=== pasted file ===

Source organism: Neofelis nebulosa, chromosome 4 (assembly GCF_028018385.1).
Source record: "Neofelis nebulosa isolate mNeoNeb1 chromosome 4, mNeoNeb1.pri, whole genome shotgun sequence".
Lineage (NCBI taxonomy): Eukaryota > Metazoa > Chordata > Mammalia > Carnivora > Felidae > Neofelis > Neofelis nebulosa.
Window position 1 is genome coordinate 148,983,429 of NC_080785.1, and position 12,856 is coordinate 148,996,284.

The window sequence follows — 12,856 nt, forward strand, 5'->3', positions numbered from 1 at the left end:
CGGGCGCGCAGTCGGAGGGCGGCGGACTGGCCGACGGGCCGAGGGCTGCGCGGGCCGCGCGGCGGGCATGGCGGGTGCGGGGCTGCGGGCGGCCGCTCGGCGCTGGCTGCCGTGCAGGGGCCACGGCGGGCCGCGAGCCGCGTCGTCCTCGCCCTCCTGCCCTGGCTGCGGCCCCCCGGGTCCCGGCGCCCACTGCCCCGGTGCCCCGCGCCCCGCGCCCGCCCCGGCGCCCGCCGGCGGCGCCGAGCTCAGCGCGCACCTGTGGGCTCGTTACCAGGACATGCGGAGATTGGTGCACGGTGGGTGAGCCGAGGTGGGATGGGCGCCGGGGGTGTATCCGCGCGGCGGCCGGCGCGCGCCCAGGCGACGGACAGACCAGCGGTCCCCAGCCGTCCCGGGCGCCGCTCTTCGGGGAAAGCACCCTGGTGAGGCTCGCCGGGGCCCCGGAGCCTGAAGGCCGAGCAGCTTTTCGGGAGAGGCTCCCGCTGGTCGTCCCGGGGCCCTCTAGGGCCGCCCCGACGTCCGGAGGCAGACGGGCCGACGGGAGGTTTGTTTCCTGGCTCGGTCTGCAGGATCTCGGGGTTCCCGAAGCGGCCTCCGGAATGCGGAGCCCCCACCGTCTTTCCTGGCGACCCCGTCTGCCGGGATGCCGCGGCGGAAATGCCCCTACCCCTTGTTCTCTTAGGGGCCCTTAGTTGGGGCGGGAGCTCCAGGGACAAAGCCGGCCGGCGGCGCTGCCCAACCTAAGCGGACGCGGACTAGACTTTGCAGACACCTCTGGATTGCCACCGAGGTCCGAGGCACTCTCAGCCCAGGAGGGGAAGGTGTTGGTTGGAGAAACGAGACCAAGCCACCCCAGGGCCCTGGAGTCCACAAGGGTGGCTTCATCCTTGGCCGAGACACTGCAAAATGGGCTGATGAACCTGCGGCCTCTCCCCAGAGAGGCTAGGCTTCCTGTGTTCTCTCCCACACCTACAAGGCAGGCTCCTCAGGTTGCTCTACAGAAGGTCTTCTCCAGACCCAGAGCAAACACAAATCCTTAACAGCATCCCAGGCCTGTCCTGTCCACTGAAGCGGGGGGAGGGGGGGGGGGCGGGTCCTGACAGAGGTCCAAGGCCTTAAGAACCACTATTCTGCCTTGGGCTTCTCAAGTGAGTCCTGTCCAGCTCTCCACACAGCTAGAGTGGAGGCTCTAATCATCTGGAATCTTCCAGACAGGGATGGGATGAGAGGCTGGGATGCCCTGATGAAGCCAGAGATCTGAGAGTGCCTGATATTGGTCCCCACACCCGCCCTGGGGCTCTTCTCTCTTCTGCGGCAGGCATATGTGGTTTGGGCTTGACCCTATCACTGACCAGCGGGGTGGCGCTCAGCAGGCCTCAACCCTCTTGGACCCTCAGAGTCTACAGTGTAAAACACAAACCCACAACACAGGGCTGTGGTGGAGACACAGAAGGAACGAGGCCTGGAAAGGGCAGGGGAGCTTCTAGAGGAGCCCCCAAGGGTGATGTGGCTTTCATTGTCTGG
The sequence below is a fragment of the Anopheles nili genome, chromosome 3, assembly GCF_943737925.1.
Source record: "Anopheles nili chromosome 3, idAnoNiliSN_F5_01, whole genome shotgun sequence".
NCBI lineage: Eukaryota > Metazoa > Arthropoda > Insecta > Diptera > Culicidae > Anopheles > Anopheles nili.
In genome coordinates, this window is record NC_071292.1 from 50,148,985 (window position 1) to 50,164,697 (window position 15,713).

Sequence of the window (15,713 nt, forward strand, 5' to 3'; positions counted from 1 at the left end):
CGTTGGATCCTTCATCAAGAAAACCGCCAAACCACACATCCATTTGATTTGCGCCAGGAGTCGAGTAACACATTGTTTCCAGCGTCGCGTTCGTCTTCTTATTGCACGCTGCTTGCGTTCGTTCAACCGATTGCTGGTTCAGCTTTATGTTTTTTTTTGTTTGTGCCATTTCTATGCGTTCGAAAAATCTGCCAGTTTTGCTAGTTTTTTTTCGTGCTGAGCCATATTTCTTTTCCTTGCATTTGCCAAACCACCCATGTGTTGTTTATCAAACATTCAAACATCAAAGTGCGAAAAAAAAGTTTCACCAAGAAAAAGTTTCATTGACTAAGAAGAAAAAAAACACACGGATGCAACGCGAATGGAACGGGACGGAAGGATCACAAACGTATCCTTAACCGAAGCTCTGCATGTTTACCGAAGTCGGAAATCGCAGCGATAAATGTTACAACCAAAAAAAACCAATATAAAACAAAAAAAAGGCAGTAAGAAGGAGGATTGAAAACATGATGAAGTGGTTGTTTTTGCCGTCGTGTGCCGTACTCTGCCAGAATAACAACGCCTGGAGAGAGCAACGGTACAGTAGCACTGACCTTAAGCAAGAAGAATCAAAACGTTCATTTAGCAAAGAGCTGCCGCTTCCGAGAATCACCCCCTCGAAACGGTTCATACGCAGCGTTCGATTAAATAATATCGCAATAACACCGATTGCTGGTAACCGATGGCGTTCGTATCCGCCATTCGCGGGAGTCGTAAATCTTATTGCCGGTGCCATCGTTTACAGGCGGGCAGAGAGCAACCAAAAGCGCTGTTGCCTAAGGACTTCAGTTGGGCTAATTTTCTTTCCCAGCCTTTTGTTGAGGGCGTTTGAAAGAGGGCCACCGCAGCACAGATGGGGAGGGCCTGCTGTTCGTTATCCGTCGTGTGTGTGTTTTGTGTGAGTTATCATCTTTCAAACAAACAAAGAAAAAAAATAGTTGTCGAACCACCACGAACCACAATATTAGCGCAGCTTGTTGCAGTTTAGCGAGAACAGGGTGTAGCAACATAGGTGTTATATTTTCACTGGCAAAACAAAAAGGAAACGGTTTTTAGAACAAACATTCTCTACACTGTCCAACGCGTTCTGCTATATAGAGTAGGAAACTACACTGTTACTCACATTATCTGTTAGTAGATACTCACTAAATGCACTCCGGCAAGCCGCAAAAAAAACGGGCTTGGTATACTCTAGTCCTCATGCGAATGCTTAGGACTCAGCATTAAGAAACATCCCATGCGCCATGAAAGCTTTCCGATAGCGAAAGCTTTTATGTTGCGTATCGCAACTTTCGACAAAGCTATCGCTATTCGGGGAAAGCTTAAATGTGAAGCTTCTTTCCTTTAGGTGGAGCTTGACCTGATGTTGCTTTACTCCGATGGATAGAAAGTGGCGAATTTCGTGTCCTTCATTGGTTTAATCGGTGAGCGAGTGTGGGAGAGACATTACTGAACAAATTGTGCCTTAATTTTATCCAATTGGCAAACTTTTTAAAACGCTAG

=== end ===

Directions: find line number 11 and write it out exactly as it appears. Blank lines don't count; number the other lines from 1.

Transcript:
Sequence of the window (15,713 nt, forward strand, 5' to 3'; positions counted from 1 at the left end):